ordinary smallpox

The definitions used in this glossary of terminology either have been provided by the authors of the articles, or have been extracted wholly or in part, or paraphrased from the following sources: The American Medical Association Encyclopedia of Medicine, Charles B. Clayman, MD, Medical Editor, Random House, New York, 1989; Biotechnology from A to Z, 2d Edition, William Bains, Oxford University Press, New York, New York, 2002; A Dictionary of Genetics, 6th Edition, Robert C. King and William D. Stansfield, Oxford University Press, New York, New York, 2002; Dorland's Illustrated Medical Dictionary, 29th and 30th Editions, W. B. Saunders Company, Philadelphia, 2000, 2003; Genes VII, Benjamin Lewin, Oxford University Press, New York, New York, 2000; The Gale Encyclopedia of Genetic Disorders, Volumes I and II, Stacey L. Blachford, Ed., Thomson Learning, New York, New York, 2002; The Merriam-Webster Dictionary, Merriam-Webster, Inc., Springfield, Massachusetts, 1997; Molecular Biology of the Cell, 3rd Edition, Bruce Alberts, et al., Garland Publishing, 1994; The Random House Dictionary of the English Language, Unabridged Edition, 1966; Webster's Ninth New Collegiate Dictionary, 1991.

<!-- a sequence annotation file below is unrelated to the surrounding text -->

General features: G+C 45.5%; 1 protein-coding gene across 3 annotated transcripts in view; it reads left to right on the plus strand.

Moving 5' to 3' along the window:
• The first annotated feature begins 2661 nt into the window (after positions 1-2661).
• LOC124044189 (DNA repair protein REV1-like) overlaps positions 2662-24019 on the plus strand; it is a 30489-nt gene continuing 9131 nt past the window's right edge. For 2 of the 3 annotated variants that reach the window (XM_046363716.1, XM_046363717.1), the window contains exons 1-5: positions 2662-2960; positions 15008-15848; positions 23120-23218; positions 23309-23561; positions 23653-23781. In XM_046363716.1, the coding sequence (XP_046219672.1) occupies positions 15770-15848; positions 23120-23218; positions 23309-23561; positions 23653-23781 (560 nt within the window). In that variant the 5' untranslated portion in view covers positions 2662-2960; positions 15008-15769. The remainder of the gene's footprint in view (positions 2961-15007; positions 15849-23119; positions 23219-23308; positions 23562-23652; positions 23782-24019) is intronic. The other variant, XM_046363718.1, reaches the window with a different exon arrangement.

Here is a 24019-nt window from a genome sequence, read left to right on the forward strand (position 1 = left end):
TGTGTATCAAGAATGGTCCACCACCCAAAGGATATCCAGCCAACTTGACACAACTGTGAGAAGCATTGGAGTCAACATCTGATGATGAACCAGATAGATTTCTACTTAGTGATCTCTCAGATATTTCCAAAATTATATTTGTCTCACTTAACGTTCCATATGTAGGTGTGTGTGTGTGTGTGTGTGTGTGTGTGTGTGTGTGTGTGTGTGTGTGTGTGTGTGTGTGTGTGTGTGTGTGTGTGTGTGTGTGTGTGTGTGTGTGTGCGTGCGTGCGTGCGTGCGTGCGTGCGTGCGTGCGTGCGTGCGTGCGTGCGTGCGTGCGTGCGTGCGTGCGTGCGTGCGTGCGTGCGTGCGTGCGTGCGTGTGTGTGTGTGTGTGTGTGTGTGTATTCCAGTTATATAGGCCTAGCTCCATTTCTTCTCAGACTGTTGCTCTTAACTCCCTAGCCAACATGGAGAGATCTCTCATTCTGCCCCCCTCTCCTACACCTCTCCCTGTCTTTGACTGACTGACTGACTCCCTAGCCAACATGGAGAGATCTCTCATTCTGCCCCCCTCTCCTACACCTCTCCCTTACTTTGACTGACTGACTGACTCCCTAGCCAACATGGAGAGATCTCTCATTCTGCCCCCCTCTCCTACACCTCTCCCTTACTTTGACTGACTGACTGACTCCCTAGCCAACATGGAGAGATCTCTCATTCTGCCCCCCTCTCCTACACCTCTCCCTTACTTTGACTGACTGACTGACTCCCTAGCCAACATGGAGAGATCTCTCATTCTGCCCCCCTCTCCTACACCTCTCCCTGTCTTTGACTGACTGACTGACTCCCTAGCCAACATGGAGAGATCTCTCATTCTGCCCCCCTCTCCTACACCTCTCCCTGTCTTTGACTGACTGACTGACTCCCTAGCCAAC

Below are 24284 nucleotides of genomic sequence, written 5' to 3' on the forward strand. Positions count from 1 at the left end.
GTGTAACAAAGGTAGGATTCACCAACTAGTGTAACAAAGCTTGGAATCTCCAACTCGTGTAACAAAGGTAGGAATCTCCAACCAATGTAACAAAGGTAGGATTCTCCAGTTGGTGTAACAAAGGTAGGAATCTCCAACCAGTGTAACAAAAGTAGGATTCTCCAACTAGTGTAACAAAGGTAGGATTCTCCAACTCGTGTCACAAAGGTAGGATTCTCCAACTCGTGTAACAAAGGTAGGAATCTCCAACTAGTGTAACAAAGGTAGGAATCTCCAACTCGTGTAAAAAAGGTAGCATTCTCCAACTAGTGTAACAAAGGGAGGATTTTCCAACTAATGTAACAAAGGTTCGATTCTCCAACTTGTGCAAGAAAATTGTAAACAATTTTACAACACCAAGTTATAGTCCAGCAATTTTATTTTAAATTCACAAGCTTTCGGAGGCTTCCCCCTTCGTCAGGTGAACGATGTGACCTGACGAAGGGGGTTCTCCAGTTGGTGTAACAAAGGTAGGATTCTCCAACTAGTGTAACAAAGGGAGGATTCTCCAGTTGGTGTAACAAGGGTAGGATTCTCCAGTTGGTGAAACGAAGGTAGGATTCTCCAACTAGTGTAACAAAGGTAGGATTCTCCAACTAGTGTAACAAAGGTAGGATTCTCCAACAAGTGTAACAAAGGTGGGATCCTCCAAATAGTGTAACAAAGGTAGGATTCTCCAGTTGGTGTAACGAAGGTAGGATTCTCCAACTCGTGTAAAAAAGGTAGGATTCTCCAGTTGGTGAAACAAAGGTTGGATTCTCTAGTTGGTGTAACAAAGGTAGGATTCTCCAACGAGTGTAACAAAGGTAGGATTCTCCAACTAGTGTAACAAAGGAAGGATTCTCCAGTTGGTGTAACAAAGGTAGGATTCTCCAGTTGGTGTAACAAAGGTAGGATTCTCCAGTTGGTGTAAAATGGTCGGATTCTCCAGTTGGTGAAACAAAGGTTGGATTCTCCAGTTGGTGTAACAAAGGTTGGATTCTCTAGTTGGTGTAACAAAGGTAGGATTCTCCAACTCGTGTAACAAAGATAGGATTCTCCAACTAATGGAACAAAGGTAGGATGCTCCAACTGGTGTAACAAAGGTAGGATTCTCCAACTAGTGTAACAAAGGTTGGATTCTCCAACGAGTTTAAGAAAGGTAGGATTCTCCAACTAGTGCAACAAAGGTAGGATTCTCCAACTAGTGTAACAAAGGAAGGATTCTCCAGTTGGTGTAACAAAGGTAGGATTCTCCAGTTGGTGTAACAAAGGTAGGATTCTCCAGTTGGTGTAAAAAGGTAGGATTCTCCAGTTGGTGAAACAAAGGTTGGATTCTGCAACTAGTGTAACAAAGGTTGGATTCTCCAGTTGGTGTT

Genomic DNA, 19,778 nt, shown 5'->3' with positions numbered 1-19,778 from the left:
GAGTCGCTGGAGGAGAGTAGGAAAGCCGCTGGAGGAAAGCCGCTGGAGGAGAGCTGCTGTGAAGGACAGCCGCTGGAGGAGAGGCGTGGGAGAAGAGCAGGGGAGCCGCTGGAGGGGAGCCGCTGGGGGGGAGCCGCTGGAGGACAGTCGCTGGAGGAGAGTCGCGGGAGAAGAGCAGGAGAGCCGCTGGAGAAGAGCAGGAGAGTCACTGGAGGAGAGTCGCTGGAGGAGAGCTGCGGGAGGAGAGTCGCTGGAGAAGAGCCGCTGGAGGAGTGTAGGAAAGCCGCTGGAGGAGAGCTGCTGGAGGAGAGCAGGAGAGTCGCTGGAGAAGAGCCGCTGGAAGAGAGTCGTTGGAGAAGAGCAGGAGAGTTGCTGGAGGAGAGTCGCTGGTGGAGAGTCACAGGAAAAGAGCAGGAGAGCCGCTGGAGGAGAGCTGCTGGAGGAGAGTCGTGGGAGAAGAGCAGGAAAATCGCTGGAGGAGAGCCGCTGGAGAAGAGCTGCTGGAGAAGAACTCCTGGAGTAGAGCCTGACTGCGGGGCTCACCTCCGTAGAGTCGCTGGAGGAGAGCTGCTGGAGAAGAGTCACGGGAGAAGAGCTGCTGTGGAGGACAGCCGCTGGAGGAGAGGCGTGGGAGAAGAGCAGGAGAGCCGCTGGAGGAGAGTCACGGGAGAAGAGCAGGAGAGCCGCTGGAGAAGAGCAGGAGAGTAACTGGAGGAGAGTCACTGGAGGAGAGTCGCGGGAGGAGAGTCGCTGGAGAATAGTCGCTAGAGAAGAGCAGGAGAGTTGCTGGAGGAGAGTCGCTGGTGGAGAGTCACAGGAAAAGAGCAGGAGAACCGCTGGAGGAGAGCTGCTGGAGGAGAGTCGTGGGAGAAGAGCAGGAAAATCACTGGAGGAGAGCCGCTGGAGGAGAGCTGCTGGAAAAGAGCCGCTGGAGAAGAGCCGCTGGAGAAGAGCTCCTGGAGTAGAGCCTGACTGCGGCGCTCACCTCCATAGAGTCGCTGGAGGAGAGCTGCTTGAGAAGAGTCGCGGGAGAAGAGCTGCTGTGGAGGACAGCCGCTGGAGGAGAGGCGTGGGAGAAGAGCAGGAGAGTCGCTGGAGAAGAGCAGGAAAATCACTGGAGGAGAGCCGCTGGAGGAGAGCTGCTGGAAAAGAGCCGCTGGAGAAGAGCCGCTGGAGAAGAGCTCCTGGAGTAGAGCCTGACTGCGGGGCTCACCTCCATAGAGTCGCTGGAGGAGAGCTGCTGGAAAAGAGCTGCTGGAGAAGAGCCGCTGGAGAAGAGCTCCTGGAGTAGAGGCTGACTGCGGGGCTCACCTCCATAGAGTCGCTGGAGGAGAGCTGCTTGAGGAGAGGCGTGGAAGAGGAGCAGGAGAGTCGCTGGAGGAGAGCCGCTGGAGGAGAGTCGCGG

DEFINITION:

ordinary smallpox
The most common variety of smallpox, in which after an incubation period and a prodrome of high fever, chills, myalgia, and malaise, petechial reddish spots appear on the oral mucosa followed by a raised macular cutaneous rash that usually starts on the forehead and spreads to become generalized. The lesions evolve to become papules and vesicles, umbilicate, crust, and scab, leaving small depressed, depigmented scars (pock marks); depending upon the density of the rash, the lesions are of three types: confluent, discrete, and semiconfluent.